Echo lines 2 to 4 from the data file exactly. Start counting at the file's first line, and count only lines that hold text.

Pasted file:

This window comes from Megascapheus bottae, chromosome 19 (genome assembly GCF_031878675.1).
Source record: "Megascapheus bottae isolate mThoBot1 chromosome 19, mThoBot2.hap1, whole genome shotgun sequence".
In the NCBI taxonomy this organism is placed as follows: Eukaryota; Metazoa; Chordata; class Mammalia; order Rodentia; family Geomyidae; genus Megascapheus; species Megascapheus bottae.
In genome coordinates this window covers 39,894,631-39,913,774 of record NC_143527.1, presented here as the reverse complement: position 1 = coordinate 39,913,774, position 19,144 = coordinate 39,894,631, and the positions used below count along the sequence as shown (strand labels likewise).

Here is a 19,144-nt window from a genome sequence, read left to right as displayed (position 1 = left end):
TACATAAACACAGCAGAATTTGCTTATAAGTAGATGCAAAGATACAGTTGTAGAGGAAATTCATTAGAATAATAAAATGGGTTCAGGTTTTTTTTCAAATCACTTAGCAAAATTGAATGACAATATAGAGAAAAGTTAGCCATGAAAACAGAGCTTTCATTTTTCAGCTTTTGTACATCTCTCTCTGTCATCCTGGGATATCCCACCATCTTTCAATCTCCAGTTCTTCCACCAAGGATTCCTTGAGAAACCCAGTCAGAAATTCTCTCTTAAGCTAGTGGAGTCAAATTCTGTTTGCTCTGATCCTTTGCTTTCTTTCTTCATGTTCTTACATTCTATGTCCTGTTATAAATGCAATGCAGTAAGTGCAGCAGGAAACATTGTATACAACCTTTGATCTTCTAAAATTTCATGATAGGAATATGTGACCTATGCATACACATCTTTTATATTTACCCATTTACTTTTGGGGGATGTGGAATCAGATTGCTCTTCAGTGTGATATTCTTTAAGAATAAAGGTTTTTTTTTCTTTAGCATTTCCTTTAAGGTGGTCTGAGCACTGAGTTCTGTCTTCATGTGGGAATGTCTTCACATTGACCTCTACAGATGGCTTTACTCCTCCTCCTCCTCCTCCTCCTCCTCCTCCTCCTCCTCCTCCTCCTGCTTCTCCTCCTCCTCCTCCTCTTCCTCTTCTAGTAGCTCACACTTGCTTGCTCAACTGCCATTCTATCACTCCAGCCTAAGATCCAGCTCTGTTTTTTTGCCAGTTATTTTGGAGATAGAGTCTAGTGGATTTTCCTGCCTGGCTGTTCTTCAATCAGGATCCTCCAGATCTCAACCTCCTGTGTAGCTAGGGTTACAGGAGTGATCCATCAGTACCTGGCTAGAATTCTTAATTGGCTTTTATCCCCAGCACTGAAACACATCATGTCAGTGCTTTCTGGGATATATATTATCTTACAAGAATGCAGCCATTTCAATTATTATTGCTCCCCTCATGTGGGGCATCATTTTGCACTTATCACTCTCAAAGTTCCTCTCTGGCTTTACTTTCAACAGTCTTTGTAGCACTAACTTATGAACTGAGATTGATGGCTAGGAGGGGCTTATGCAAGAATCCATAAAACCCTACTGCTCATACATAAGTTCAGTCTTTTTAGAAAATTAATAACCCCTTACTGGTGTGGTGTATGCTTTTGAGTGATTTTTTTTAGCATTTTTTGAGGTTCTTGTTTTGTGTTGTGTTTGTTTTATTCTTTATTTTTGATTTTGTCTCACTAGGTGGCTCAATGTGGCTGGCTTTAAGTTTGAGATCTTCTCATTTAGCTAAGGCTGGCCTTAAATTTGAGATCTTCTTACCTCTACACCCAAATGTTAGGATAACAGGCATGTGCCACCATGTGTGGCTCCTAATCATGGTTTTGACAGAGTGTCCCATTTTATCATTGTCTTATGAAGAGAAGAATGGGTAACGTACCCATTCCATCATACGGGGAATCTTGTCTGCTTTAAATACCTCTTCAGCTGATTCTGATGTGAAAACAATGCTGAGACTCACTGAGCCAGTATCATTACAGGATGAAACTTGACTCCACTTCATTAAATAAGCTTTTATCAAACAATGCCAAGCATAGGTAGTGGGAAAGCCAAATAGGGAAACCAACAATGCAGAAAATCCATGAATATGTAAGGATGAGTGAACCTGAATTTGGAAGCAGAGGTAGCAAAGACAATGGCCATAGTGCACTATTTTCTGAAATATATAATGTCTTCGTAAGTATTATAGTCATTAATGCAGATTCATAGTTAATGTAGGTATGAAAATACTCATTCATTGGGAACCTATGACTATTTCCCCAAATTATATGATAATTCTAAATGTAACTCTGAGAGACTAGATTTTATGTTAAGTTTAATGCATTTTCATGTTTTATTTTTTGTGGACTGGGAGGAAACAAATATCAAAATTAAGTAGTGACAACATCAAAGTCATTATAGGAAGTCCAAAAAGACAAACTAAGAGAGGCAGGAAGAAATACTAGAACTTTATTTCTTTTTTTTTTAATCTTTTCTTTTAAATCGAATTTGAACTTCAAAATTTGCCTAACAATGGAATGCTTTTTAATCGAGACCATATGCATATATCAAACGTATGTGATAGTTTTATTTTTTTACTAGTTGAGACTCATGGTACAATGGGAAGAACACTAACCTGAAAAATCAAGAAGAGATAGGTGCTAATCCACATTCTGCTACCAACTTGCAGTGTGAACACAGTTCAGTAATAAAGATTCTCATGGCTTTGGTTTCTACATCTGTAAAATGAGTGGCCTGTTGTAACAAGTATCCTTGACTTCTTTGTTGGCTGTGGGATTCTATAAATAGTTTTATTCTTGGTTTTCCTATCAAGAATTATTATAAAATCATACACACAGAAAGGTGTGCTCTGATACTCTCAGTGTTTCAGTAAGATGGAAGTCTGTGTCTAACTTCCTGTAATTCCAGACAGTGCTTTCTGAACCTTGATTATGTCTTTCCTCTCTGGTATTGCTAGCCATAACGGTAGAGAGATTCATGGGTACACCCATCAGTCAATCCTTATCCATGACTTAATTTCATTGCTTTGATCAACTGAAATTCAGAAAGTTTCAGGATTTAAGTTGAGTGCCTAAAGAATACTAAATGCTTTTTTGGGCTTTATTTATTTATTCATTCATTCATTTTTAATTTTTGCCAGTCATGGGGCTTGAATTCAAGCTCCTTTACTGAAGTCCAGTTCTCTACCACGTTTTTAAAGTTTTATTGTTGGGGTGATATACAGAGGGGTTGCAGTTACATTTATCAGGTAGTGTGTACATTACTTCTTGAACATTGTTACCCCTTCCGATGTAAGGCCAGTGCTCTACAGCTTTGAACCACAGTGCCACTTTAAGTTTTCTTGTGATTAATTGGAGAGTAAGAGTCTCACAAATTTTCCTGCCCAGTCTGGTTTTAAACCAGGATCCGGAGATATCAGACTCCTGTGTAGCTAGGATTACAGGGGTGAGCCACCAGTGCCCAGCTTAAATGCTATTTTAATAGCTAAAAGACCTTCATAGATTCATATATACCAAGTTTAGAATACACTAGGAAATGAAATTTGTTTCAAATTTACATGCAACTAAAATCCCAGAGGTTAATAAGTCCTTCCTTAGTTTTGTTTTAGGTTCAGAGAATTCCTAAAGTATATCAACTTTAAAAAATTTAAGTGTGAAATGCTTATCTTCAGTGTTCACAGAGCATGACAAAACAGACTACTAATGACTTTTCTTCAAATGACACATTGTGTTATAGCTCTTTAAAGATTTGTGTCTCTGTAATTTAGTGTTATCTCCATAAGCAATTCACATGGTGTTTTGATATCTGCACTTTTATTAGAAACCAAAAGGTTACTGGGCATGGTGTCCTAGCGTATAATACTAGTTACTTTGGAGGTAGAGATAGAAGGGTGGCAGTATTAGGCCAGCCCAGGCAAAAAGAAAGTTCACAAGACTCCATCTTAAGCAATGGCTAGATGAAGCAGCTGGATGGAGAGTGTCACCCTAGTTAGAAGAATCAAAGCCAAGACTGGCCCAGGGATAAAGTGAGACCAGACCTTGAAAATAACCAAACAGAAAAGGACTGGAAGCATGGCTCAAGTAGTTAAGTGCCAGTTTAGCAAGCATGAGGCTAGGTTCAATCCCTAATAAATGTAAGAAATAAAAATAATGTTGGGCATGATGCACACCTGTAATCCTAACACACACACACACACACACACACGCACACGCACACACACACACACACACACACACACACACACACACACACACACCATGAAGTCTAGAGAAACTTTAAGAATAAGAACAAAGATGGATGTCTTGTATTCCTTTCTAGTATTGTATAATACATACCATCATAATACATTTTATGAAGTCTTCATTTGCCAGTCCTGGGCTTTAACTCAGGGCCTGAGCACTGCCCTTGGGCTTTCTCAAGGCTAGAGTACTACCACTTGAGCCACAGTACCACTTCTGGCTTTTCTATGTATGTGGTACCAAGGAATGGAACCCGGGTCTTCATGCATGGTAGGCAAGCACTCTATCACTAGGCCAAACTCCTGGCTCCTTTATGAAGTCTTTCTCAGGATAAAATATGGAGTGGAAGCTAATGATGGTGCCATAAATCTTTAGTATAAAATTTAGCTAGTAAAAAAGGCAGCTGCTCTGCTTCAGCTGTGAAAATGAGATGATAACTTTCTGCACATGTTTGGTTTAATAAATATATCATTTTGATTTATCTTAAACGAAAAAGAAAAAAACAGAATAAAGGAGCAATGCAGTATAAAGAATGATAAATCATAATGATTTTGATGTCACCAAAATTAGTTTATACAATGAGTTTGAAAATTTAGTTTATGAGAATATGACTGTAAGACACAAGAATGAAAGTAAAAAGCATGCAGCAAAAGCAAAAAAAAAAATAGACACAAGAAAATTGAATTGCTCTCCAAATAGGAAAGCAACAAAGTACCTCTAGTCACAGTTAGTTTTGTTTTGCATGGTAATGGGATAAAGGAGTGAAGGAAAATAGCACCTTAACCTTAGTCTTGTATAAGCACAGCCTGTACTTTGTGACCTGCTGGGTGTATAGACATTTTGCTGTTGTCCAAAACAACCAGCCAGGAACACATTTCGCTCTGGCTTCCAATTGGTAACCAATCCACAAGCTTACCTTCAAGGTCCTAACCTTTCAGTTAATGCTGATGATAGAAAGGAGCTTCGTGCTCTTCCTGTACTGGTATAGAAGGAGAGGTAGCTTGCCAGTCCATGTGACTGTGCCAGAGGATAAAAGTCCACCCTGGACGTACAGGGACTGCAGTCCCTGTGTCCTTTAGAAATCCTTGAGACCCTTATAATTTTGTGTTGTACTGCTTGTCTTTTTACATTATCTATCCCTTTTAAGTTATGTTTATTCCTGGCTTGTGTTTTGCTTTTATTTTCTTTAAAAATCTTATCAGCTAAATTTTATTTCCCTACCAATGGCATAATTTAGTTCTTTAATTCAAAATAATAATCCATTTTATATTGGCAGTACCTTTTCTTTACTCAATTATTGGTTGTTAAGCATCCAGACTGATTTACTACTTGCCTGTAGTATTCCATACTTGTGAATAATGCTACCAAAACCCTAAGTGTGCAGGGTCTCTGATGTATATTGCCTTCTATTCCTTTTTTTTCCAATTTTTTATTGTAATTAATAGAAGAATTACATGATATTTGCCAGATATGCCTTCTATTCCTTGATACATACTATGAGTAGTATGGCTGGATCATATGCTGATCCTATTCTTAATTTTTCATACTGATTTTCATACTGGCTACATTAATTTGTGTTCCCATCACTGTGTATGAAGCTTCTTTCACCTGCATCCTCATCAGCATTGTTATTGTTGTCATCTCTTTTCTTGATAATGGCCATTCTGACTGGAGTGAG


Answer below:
Source record: "Megascapheus bottae isolate mThoBot1 chromosome 19, mThoBot2.hap1, whole genome shotgun sequence".
In the NCBI taxonomy this organism is placed as follows: Eukaryota; Metazoa; Chordata; class Mammalia; order Rodentia; family Geomyidae; genus Megascapheus; species Megascapheus bottae.
In genome coordinates this window covers 39,894,631-39,913,774 of record NC_143527.1, presented here as the reverse complement: position 1 = coordinate 39,913,774, position 19,144 = coordinate 39,894,631, and the positions used below count along the sequence as shown (strand labels likewise).